6 Myths And Misconceptions About Athlete’s Foot

Athlete’s Foot, which is also known as Tinea Pedis, is a very common skin malady of the feet that happens to everyone at least once in his or her lifetime. The fungus that causes Athlete’s Foot generally thrives in warm and damp areas, around swimming pools or on the floors of locker rooms.

This is contagious as it can be spread from an infected person to the other or while touching contaminated surfaces, clothes, towels and bed sheets, or walking barefoot around moist places.

Fungal infections of the feet have been affecting people for centuries. But they have become more prominent when the use of shoes increased. Athlete’s foot affects more males than females, probably because men generally wear airtight shoes, and the fungus loves such dark and soggy environments.

However, there are several misconceptions associated with Athlete’s Foot. Here in this post, we’ll dispel the most common myths about fungal infection and tell about how to handle them.

Myth 1. Athlete’s Foot mainly happens to athletes

This certainly is not correct. Athlete’s foot got its name because people who play a lot of sports tend to get it more often because of the conditions they put their feet in. The fungus of this infection generally likes to hang out in wet places, such as showers, gyms and locker rooms. But it is not necessary that only a professional athlete will get this infection. Anyone, whether a man or a woman, with little athletic ability, can get infected by it as well.

What you should do: Wear well-ventilated shoes or flip flops instead of something that create an ideal environment for these little critters to grow.

Myth 2. Showering every day can avoid Athlete’s Foot

You are most likely to get this pesky fungus up when you are taking a shower. This fungus usually grows in the locker rooms and pool showers. No matter how carefully you wash between your toes, only showering won’t help you to clear up the fungus that causes toe web infection.

What you should do: After washing your feet, try to keep them clean and dry, especially between the toes, before wearing shoes to avoid this from coming back. If your feet sweat a lot, make sure to wear something that allows your feet to breath. Also, clean your pair of socks or sneakers, and opt for leather shoes instead of vinyl as leather allows feet to stay dry for long.

Myth 3. Athlete’s Foot only affects the feet

Unfortunately, it can spread to other body parts when you touch them with the infected part or through your towels, sheets or clothes. It can spread to toenails, fingernails, groin area and the skin under your arms.  You will also get an infection if you use the soap, socks or shoes of a person who has Athlete’s Foot.

What you should do: Hygiene plays a pivotal role in avoiding or getting rid of this infection. Wash your feet and toe areas carefully, while dry it thoroughly to ensure it won’t come back. Make sure to treat this infection before it reaches to your toenail as treating a toenail infection is more difficult than the skin infections of the foot. In addition, to prevent yourself from re-infection, it is wise to use proper sanitisation and disinfection procedures before using someone else’s products.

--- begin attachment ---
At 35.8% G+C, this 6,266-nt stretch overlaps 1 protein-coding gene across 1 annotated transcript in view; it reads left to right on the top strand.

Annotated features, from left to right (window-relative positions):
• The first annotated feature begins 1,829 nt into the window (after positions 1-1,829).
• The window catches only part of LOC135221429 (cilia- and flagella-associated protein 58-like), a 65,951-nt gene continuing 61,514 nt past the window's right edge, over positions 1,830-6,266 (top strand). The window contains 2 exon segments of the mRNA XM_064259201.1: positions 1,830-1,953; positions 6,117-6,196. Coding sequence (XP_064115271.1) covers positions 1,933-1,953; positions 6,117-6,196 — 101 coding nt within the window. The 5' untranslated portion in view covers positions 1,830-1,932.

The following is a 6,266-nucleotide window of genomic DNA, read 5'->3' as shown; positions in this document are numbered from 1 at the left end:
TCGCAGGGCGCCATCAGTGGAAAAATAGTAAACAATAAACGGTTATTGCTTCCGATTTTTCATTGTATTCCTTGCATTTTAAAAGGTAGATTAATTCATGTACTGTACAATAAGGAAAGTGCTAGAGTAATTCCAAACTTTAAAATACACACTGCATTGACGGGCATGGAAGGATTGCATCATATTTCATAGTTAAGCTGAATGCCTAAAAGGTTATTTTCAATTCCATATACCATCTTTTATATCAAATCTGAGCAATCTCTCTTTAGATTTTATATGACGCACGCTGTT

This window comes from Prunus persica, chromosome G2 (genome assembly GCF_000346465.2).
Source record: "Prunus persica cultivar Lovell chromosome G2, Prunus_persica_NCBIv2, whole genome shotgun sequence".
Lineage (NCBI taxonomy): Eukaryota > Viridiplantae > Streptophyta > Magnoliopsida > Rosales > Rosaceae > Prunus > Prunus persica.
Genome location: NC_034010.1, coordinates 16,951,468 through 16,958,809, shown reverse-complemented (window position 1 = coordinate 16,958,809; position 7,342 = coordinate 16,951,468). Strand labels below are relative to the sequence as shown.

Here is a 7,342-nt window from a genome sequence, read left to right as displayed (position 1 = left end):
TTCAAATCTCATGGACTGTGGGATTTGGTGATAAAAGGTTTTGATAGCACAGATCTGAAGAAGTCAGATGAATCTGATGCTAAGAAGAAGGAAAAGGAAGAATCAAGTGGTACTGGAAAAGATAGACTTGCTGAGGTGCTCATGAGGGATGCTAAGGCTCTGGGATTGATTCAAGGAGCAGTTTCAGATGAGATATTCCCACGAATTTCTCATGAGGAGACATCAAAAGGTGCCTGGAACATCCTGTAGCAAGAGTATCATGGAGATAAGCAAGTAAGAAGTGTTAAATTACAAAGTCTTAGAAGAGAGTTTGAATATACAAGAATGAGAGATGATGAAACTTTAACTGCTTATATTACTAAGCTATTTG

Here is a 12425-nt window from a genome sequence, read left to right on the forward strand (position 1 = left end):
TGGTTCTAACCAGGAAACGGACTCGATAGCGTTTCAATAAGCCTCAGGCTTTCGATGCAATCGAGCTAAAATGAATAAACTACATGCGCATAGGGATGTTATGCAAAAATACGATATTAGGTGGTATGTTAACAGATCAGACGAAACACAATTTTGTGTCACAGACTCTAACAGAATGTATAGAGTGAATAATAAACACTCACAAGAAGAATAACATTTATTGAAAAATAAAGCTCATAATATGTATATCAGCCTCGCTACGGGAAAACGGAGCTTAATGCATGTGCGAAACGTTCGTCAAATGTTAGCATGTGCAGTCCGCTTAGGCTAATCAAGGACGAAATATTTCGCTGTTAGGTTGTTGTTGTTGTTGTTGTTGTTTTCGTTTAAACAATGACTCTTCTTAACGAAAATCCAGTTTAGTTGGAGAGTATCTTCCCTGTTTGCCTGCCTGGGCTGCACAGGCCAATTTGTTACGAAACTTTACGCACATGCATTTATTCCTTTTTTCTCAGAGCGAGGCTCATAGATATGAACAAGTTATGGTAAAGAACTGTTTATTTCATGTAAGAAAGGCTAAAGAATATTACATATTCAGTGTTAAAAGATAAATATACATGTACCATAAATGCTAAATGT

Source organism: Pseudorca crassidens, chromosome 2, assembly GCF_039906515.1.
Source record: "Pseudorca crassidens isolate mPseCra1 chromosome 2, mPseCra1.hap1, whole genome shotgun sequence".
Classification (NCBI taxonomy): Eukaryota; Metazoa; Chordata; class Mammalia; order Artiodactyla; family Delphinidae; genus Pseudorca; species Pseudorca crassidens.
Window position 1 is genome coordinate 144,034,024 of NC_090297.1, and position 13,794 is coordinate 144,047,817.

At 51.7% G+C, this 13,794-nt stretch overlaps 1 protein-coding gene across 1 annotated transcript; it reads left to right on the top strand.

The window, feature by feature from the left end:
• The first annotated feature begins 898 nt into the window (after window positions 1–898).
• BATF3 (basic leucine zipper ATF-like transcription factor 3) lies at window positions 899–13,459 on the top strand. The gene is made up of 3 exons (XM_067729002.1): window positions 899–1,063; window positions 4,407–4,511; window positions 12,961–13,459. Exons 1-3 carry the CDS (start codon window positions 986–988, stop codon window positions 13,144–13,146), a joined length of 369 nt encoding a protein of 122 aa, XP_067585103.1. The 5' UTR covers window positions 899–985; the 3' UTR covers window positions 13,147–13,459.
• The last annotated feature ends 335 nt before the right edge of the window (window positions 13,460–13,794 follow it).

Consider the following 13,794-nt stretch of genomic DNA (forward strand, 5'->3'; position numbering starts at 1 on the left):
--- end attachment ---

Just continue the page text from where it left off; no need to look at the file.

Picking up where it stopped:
Myth 4. You will not have Athlete’s Foot if there is not peeling skin between your toes

It can happen that every other person who has Athlete’s Foot will not show the same signs as you have. Some people find redness and dryness on the bottom of their feet, whereas others feel cracking and peeling skin between their toes.

What you should do: If you are uncertain about what is going on your feet, it is wise to consult a podiatrist or doctor.

Myth 5. Once you treat Athlete’s Foot, it’ll never come back

This is not true. Even after proper medical treatment, Athlete’s Foot can return just like any other bacterial infection. If you are exposed again to any sweaty, wet and warm condition, there are chances that your infection may reappear.

What you should do: To keep your feet stay dry, you can put foot powder in your socks. And wear socks made from natural fibers such as wool or cotton to absorb the sweat.

Myth 6. You can stop medication once the symptoms disappear

If your body shows no symptoms of Athlete’s Foot, it does not mean you are fungus-free. There are chances that the fungi are not completely killed and may recur after some time if you do not take the full course of medicine.

What you should do:  It is essential to keep using the medicine or the Athlete’s foot cream or spray for the length of time the doctor prescribed, even if the signs disappear. The full course of treatment not only allows to put an end to all the fungal spores but also avoid the infection from coming back. You should continue taking medicines for at least two weeks after the symptoms have gone to make sure that the infection has been treated effectively.

If you find dry, flaky and itchy rashes on the skin of your foot mainly between the toes, you might have got Athlete’s Foot. The other symptoms of having Athlete’s Foot are foot stinging, redness and/or burning. Sometimes a person may get inflammation or crusting blisters on foot. This should be treated at the time you first notice it around your toe because it spreads fast to the other parts of the body and other people.

Several fungal infection treatments are available to inhibit the growth of the fungus or to kill it. Miconazole (Micatin), clotrimazole (Lotrimin), tolnaftate (Tinactin), terbinafine (Lamisil), are a few antifungal creams that can be used at home. But, if you have severe athlete’s foot, it is wise to consult your doctor. After examining the infected area, the physician will recommend you some medicines or may also perform some medical tests to confirm the diagnosis.

Leave a Reply

This site uses Akismet to reduce spam. Learn how your comment data is processed.